The ad for today’s Nice Price or No Dice Volvo says it’s in great shape but needs one little fix. That “little fix” has something to do with a pretty big part — the transmission. Let’s see if this 960 is worth its asking to put the fix in.
We all know that British cars and weekend wrenching go together like mushy peas and salty crisps. Yesterday’s 1968 Austin America may have been named for its intended export market, but it was wholly British, through and through. Adding to that its advanced age, few you would expect it to serve daily diver duty or to run the Cannonball. At a $10,500 asking, it could serve as a nice weekender or Cars and Coffee participant. That was the general opinion expressed in the comments and in the 51 percent squeaker of a Nice Price win the car enjoyed.
Britain is separated from Sweden by both the North Sea and a whole bunch of Norwegians. But despite that separation, the two nations have enjoyed a long history of automotive interplay. As an example, the now moribund Swedish car company, SAAB once sourced an engine design from the British carmaker, Triumph. Volvo, Sweden’s sole remaining major automaker, initially contracted the construction of their P1800 sports car to Jensen at its West Bromwich, England factory. Quality issues on the Jensen-built cars caused Volvo to take P1800 production in-house after just a single year’s production run.
Volvo has always enjoyed a reputation for building solid and sensible cars, even when they were somewhat frivolous cars such as the P1800. In concept, today’s 1992 Volvo 960 Estate is one of those solid sensible cars. Like those P1800s cobbled together by Jensen, however, it has a bit of an issue.
Before getting to that, let’s consider the rest of the car. The seller calls the 168,241 miles on the car low for its age, which, if you were to don your inner Lebowski, would probably warrant the reply “Yeah, well, you know, that’s just, like, your opinion, man.”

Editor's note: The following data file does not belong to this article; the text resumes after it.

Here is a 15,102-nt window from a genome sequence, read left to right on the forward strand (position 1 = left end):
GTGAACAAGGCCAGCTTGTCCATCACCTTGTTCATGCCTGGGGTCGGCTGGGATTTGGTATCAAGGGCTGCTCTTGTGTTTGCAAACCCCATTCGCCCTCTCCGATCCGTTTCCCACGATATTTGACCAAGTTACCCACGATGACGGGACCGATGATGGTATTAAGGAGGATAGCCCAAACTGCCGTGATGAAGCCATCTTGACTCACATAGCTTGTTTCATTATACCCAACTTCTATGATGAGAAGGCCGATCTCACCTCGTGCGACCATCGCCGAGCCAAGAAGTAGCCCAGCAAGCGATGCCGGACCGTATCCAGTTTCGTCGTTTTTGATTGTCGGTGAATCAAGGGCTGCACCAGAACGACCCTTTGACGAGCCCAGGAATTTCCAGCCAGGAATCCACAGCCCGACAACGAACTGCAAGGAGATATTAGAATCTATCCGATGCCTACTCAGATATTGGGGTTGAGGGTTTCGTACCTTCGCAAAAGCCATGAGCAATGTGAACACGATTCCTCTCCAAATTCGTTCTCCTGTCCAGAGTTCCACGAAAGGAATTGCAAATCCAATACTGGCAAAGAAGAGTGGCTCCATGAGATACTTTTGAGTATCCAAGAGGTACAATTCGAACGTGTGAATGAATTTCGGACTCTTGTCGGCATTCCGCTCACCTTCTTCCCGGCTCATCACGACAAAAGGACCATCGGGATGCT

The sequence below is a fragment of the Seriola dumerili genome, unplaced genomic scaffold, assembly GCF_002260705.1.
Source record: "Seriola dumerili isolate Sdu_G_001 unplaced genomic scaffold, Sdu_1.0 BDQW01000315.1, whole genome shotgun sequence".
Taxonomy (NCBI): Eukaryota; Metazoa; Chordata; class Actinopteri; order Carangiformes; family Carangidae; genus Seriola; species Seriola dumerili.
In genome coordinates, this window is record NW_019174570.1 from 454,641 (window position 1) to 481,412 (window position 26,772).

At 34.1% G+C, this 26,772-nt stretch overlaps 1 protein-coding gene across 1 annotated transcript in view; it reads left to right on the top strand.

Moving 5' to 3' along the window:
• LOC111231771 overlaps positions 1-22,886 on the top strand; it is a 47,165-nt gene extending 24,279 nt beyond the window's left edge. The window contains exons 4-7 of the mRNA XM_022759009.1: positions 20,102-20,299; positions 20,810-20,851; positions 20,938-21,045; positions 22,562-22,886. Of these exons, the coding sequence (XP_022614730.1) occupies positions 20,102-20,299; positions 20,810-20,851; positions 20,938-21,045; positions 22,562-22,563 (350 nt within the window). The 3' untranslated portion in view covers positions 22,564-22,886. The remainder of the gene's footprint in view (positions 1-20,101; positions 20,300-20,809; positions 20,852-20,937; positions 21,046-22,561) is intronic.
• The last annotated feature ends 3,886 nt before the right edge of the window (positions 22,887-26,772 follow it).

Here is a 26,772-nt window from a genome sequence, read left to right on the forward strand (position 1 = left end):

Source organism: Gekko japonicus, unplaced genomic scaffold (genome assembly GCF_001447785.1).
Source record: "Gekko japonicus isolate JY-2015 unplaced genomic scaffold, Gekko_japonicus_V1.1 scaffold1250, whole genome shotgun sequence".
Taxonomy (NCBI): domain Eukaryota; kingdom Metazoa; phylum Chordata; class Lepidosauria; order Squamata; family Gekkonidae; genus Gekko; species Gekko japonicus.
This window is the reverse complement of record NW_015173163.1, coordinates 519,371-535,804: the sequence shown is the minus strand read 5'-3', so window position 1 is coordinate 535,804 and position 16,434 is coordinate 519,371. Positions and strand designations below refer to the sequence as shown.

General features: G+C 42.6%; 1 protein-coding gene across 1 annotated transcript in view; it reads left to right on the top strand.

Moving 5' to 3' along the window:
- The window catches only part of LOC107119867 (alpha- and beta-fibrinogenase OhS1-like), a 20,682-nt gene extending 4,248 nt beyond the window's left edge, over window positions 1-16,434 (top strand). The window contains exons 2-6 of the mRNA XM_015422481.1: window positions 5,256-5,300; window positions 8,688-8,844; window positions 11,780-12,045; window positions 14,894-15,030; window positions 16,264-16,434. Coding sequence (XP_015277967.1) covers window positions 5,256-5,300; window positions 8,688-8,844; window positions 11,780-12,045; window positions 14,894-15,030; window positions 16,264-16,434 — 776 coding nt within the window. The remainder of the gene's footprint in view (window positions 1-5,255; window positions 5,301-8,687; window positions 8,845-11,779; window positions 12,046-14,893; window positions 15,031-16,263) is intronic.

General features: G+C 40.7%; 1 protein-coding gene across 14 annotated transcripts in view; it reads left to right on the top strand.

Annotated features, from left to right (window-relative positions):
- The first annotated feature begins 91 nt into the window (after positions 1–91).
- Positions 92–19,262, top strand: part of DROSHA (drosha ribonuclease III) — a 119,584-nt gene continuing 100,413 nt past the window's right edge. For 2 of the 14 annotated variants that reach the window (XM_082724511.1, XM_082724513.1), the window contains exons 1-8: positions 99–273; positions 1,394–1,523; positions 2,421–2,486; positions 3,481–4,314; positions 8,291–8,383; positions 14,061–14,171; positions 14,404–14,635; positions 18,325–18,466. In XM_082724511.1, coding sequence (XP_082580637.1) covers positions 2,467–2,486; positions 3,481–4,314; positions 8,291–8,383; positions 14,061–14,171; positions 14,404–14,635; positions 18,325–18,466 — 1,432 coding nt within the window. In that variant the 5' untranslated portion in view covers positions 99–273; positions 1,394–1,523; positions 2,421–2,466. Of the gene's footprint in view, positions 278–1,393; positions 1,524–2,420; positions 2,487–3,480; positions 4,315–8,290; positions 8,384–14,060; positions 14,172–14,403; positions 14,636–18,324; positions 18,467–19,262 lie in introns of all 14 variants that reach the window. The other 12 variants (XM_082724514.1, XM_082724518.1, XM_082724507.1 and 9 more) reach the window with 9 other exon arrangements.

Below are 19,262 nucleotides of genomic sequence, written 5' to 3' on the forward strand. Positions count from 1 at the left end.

The car looks pretty good for its age and those miles. On the outside, the black paint looks completely serviceable, while the interior seems to have good leather, solid plastics, and the clever and desirable third row that disappears into the floor like magic.
The ad claims multiple owners over the course of the Volvo’s life, but that all those owners have been within the same family. It says that somewhere along the way, that family affair was interrupted. That resulted in a 10-year hiatus during which time the 960 was stored indoors but apparently not moved all the much. The seller says that afterward they “Over spent over $5,000 on restoration” to bring the car up to snuff. That typo in the ad could be construed as accurate by some.
Additional questions arise from the car wearing Washington plates while being advertised in New Orleans. Then there’s this sentence: “Put 100,000 miles on it in the last 4 years, keeping up with repairs and regular maintenance.” That implies that the car had piled on 68,000 miles over the course of its first 25 years — admittedly, with that 10-year benching — and then amassed 100K in just the last 4 years. That’s what I call catching up for lost time. The car has a clean title and seemingly made those miles under daily driver duty.
Power comes from Volvo’s 2922 cc DOHC inline six. The B6304 was part of Volvo’s modular engine family, co-developed with Porsche and providing 189 horsepower in its U.S. form. Here that’s mated to an Aisin AW30-43 four-speed automatic and, according to the ad, that’s where this Volvo’s problem lies.
The seller says that the car will not upshift properly and has diagnosed the root of that problem as being a bad speed sensor on the transmission. They claim to have sourced a shop that will rebuild the gearbox for $2,000, but apparently don’t want to make that sort of financial investment at this time. That’s kind of a röd flagga since the speed sensor — a magnetic Hall Effect sensor — sits outside of the gearbox and can be purchased from any number of parts houses for under $100. If that’s really the car’s only issue, then it’s a pretty quick and relatively easy fix.
The question is whether or not you can trust that the car can be made whole with just that one little part. More importantly, is it worth $3,000 to take such a gamble?
What do you think, is this “one-fix” Volvo worth that $3,000 price tag as it’s represented in the ad? Or, does that price not bode well for what this car will really cost in the short term?
H/T to VelvetElvis for the hookup!
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